Disability Rights

Miriam in the hospital
in her typical hospital environment

February 7, 2003

Disability rights.

I’m absolutely for them. Infanticide of disabled babies. No way. Optional euthanasia based on disability. No, no, no.

But.

I can look at all these things with a perfectly legitimate perspective: I’m an incomplete quadriplegic. I use a power wheelchair. Other people help me to bathe and dress. I’m legally blind. Any number of gadgets, not inconsiderably a plain old magnifying glass, make print accessible to me. The computer I am typing on makes all print white on black and 18-point.

But I often feel just as isolated from the disabled community as I do from the able-bodied: neither of them understand what I certainly consider the major obstacle in my Quest for Life Quality: I’m living with (and dying from) a chronic, progressive, largely untreatable disease. I have often thought at various points in my decay, that if the disability was all I had to deal with, I could show Singer and Kevorkian and my next door neighbors, for that matter, how little it matters, with good equipment and good support (and good home attendant care) to be disabled.

But I can’t do it. Because of the disease, which, before it takes my life, is going to consume it, corner to corner, floor to ceiling.

Like most smart, middle class kids, I went to college. Even majored in something. Even graduated. For ten months afterward, I had a great job in my field of choice (journalism, which has notoriously few jobs, good or bad.) I started work in October. I went part time in August. I quit in April. Since then, almost six years ago, the longest period of time I have spent unhospitalized is three weeks (late 1999). My average home stint is eight to 15 days.

The disease took my ability to eat in 1998. I subsisted on predigested formula via jejunostomy tube for almost a year, when, starving to death, I started a form on intravenous nutrition, nicknamed TPN, that I receive 12 hours a day via permanent IV lines in large veins, “central” lines, called the brand name of the inventors, Groshong, Hickman, Broviac. Lots of people have these placed for cancer treatment, but few people have a lifelong dependence on them. They get infected. Wicked easy. The infection gets in your bloodstream. After a corrosive course of IV antibiotics, they must be replaced. Every placement is a surgical procedure. Tomorrow, I will receive my 17th line. They are traditionally in the chest, but my veins there long ago gave out. We’ve also exhausted my abdomen. Tomorrow’s line, please God, will be in my thigh. The interim line is tenuously in my right ankle, and I am looking forward to the surgery like Christmas.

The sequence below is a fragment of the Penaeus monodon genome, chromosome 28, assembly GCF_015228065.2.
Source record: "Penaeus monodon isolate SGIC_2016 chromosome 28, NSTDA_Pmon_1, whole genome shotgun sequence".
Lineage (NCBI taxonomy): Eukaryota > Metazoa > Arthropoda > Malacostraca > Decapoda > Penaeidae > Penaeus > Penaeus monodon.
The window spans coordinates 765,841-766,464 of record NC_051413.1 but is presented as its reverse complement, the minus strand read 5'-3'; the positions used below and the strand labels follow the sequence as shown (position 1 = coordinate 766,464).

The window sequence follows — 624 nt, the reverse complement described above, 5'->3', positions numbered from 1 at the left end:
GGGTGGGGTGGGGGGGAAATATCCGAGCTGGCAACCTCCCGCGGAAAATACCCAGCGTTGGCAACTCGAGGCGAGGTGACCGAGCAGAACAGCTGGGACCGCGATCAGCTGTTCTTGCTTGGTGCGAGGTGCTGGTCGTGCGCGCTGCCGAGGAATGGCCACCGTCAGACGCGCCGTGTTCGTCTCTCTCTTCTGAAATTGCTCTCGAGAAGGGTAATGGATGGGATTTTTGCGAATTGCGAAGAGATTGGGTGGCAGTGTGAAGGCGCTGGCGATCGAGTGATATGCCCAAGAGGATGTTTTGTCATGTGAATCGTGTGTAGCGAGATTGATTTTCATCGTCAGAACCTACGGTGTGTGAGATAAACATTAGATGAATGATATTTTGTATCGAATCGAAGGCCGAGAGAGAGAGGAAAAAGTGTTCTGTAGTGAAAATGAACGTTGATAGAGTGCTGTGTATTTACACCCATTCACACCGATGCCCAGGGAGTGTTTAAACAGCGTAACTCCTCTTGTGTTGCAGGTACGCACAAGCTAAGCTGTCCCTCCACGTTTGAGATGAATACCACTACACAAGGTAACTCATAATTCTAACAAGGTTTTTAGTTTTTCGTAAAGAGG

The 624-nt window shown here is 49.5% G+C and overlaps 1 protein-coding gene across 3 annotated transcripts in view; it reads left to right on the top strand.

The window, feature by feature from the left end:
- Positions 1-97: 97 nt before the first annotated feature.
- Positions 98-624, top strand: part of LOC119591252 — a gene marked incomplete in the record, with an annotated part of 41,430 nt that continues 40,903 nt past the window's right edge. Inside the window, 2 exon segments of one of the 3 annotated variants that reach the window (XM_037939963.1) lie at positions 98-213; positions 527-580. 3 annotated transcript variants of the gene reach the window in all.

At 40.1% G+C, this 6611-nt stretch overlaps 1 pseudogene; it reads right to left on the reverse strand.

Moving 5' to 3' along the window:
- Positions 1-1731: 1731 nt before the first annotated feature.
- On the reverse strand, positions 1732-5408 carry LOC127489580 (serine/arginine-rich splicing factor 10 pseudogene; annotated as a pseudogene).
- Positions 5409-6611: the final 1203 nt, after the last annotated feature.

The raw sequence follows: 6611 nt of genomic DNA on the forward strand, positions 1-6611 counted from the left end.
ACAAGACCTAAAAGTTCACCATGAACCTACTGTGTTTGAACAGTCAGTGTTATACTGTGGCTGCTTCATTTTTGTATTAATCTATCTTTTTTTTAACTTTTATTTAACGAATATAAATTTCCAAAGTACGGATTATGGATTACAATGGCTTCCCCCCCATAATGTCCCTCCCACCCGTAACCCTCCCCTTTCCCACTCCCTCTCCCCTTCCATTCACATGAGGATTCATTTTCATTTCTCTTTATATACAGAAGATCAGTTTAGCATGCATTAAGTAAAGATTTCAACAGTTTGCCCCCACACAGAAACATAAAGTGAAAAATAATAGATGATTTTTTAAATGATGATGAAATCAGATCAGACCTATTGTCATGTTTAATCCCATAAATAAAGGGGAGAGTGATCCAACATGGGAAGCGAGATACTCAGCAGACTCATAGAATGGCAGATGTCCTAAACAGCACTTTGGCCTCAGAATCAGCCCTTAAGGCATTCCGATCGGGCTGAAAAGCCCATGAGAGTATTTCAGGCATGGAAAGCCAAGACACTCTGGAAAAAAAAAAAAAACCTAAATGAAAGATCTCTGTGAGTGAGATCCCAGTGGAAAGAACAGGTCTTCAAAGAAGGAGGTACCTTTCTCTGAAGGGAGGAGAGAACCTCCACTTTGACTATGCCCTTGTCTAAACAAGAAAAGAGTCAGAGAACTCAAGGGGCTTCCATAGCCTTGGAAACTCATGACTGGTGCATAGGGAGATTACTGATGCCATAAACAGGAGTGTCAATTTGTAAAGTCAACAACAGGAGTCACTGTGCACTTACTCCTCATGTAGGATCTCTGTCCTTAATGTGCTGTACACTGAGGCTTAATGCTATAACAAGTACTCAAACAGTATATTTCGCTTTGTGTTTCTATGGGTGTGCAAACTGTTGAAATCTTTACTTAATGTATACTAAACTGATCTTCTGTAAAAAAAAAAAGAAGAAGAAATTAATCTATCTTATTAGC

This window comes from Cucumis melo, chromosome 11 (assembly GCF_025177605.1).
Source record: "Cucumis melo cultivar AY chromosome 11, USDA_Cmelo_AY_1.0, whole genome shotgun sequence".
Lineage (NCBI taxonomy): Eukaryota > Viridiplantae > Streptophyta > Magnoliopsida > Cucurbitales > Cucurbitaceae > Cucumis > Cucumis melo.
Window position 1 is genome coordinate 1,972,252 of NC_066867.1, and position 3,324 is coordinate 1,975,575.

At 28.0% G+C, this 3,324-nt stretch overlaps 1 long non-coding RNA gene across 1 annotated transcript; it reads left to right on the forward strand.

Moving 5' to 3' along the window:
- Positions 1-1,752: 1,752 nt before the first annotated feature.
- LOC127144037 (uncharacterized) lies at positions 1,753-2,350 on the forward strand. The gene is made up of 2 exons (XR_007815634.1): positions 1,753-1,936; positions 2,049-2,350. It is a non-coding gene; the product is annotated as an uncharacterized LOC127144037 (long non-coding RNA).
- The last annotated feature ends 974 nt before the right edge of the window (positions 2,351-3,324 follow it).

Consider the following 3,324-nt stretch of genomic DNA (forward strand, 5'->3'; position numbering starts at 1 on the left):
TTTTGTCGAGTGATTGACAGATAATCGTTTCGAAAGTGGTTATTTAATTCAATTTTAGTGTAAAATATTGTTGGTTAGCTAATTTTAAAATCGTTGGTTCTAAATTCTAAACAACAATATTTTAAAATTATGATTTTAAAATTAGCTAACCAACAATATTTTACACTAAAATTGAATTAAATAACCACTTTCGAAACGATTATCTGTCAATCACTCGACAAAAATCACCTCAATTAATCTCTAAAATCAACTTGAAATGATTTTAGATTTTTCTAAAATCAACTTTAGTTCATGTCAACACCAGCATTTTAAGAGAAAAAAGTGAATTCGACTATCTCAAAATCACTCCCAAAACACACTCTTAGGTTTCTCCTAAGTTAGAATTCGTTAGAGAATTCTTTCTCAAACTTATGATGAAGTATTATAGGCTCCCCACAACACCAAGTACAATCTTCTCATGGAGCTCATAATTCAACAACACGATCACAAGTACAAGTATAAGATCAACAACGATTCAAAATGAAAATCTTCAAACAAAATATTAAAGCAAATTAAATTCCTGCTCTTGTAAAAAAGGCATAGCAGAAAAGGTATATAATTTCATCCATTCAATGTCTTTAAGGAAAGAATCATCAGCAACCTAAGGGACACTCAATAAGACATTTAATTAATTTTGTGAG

The goddamned disease.

Further on the GI process, my gut has been replaced by an ileostomy. Like most people with CNS damage, I can’t pee, so I have a catheter surgically placed through my abdomen, just under my bellybutton, into my bladder. Simple fold and fit concept. Like lots of quads, if the catheter malfunctions, I sweat a lot and then wet my pants. Humiliating, but often goes along with spinal cord criphood.

The disease ate at my bone marrow, and I don’t make red blood cells. My supply is transfused (via central line) every 2-4 weeks.

It ate at my lungs, and I wear oxygen 24-7, five liters at night, two during the day. It ate at my brain just enough to trip up grand mal seizures, which are controlled with yet another substance I drip into my chastened Broviac catheter (medical people who ask to see my catheter site are wholly unprepared for me.) it eats and eats at my muscles. My head does not want to support itself, and my neck is abdicating responsibility. My hips and shoulders are wasted into dislocation, because there is nothing holding them in place anymore.

What comes next?

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